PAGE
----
It had been forever and a day since I had a meal at the Greenhouse Tavern up in Cleveland's East 4th District. It wasn't that I didn't enjoy Chef Jonathon Sawyer's commitment to local and sustainable food, it was just that it hadn't been on my radar for so long because of all the other great places that had been vying for my attention. When I asked my friend Edsel to join me for a dedication ceremony on a Friday night at my collegiate alma mater, Case Western Reserve University, he suggested we stop in and check out the current menu at the Greenhouse Tavern afterward. In fact, I thought it was such a great idea that I also invited my friends Nancy and Bob along, too.
It's hard to keep up with the menu at the restaurant because it can change so quickly, depending on what is and is not in season. Thus, even if I were to post this review a week after our dinner, the menu STILL might be different the next time you go. That being said, there are always some staples (like the amazing Ohio Beef burger), although the toppings do change with the season. Tonight's meal was a mixture of some familiar flavors as well as some bold innovative ones. Luckily, I was able to find a four-top table for 7:30 PM on OpenTable the morning of the ceremony.
After arriving at the restaurant and checking in, our hostess sat us upstairs and left us with a copy of the current menu. Here was a shot of the one page menu (top and bottom):
As was customary with every meal at the Greenhouse Tavern, bread and spread were brought to the table shortly after we sat down:
The spread tonight was pork rillette. Depending on the whim of the kitchen and what was available, this could also be duck rillette. However, Chef Sawyer's clear love of the pig means that most times I have eaten here, it's been pork. Ultra creamy and smooth, this made a fabulous shmear for the amazingly fresh and crusty bread. While the Greenhouse Tavern doesn't bake their own bread (I believe it comes from On The Rise Bakery in Cleveland Heights), the bread has always been really terrific.
Because there were so many new and interesting menu items to try, the four of us decided to order three "Seconds" and split them amongst us. First up was a dish known as the Fifth Quarter:
The Fifth Quarter referred to the bits of the animal that most Americans were unaccustomed to eating. This could include offal and other non-organ meats. The Fifth Quarter changed daily and today's representation was pork tongue that had been breaded and fried and served with a spicy mayonnaise. While I know that I have probably already lost about three-quarters of you out there reading the previous sentence, you have to believe me when I tell you that even *I* was hesitant to try this. Once I did, however, all doubts melted away. Honestly? It tasted like a pork "nugget." The texture was soft and reminded me of pork loin. What about the flavor? With a tiny squirt of lemon juice and a swipe of the spicy sauce from the bottom of the plate, the flavors were delicious and well-balanced. If I didn't already know what this dish was, I would've simply assumed it was just a meat nugget made out of pork loin.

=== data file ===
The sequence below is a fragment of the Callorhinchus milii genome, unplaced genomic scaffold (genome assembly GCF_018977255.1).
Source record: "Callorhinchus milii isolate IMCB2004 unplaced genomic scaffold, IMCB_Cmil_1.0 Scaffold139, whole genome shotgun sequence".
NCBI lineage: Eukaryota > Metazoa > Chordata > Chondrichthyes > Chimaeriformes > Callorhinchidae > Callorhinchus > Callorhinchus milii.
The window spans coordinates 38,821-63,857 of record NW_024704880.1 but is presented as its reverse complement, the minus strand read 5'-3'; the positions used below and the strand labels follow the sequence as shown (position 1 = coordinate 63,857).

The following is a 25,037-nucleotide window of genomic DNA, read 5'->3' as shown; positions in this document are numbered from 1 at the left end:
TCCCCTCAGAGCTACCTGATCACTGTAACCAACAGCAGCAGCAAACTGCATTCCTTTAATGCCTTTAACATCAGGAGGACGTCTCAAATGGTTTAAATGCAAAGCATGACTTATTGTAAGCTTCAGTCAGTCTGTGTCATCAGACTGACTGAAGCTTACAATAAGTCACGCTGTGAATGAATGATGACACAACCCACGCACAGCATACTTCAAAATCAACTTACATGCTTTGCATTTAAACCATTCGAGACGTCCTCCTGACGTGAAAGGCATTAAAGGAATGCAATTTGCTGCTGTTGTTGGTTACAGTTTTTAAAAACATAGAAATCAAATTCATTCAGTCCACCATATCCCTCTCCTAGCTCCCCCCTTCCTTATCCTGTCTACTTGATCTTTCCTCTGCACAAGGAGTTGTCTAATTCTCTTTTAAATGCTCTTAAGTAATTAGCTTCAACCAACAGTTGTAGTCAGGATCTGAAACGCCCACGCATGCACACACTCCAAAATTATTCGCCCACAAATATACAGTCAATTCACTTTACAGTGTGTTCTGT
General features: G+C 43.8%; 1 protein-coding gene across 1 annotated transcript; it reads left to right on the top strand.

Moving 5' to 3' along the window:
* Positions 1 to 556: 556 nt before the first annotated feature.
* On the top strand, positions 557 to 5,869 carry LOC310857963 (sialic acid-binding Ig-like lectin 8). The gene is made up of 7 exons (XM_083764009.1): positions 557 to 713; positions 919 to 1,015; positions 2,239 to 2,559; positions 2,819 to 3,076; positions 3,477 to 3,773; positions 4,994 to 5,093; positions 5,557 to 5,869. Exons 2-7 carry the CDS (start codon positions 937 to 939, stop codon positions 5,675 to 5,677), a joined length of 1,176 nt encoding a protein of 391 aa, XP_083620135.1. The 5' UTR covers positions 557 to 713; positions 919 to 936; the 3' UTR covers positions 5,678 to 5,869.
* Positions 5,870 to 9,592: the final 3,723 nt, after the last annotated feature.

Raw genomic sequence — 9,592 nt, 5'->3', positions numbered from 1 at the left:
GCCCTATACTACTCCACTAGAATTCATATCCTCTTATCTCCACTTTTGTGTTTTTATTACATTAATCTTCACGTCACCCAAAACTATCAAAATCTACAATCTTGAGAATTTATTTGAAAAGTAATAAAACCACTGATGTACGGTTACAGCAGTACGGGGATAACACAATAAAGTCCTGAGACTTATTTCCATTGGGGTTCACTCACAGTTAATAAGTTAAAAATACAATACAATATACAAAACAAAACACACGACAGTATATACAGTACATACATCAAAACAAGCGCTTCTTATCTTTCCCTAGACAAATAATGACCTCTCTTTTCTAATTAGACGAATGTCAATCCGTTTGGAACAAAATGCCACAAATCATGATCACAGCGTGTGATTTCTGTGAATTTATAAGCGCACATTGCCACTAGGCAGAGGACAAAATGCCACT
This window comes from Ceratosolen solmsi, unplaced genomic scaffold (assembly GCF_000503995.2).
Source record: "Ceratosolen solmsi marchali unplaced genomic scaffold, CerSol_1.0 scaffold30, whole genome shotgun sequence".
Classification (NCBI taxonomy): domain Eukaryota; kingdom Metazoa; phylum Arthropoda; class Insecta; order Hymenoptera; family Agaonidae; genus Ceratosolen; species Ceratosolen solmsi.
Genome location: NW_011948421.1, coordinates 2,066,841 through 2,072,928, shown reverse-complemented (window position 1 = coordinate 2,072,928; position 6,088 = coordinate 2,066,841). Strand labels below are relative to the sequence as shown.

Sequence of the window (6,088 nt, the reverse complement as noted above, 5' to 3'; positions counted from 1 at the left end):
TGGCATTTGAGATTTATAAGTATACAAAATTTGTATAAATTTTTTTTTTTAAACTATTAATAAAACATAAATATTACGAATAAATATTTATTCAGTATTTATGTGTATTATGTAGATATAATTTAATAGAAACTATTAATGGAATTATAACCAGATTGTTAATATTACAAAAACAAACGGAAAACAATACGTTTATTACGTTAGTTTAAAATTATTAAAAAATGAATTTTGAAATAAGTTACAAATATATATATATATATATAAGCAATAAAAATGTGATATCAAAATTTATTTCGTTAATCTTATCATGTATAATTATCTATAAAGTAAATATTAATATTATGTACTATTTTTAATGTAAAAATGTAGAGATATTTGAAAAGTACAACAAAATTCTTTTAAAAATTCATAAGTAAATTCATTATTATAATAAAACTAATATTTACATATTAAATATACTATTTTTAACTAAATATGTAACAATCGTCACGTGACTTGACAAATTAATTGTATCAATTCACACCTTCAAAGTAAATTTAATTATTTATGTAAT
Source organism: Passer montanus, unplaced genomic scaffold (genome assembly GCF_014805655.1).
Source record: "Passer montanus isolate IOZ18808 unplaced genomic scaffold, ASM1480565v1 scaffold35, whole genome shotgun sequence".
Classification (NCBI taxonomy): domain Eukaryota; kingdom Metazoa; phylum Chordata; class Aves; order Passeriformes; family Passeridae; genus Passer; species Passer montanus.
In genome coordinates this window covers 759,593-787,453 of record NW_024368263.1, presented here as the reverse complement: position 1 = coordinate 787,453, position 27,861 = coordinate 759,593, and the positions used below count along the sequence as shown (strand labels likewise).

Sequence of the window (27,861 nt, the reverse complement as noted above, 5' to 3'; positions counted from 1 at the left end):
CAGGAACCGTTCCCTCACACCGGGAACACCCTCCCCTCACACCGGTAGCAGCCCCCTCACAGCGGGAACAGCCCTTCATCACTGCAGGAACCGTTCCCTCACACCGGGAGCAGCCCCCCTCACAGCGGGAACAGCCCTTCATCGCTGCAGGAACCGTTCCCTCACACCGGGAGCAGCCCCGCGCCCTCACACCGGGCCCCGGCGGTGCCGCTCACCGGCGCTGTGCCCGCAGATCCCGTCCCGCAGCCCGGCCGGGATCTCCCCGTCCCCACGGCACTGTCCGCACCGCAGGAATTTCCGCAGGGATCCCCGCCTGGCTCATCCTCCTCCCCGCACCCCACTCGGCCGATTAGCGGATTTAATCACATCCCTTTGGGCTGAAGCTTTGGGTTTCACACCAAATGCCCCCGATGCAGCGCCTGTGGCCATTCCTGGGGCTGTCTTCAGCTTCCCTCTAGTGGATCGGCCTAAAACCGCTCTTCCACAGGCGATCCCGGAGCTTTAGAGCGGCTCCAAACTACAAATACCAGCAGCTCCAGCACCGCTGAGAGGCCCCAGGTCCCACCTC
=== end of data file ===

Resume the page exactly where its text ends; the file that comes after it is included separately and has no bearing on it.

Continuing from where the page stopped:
For our second appetizer, we selected the Lamb Crepinette:
Crepinette is a cooking technique where a particular protein (lamb in this case) is wrapped in caul fat before being cooked. The caul fat melts away as it cooks and the protein is held in a uniform shape while it braises. Today's sausage had been cut on the bias and plated on a pool of charred eggplant puree, herb salad, and lamb jus. One of the herbs in the salad was fresh mint and I paired a bit of the green with a bite of the lamb and a generous dip of the charred eggplant. With this single bite, I knew why Chef Sawyer was so well-respected ... it was a little bite of heaven. It hit all of the flavors I look for in a well-balanced bite of food: savory, tangy, smoky, and just a bit of brightness from the mint. The seasoning was spot on.
Our third and final appetizer was a bowl of the Foie Gras Steamed Clams:
Served with only a single slice of charred bread, we soon found ourselves flagging down our server to bring us an additional basket of bread to help with the sauce sopping portion of the evening. The clams were good, yes, but paled in comparison to the ultra rich foie gras and sweet onion broth that lay at the bottom of the bowl. Between the four of us, we went through almost an entire basket of bread as we dipped roughly torn bits of bread in that glorious liqueur. I've had this dish twice now and both times I am simply amazed at how simple, but utterly tasty this dish has been.
While Edsel had exactly one thing on his mind for his entrée tonight, I decided to consider one of the (nearly) vegetarian options tonight, the Ohio Corn Linguine Carbonara: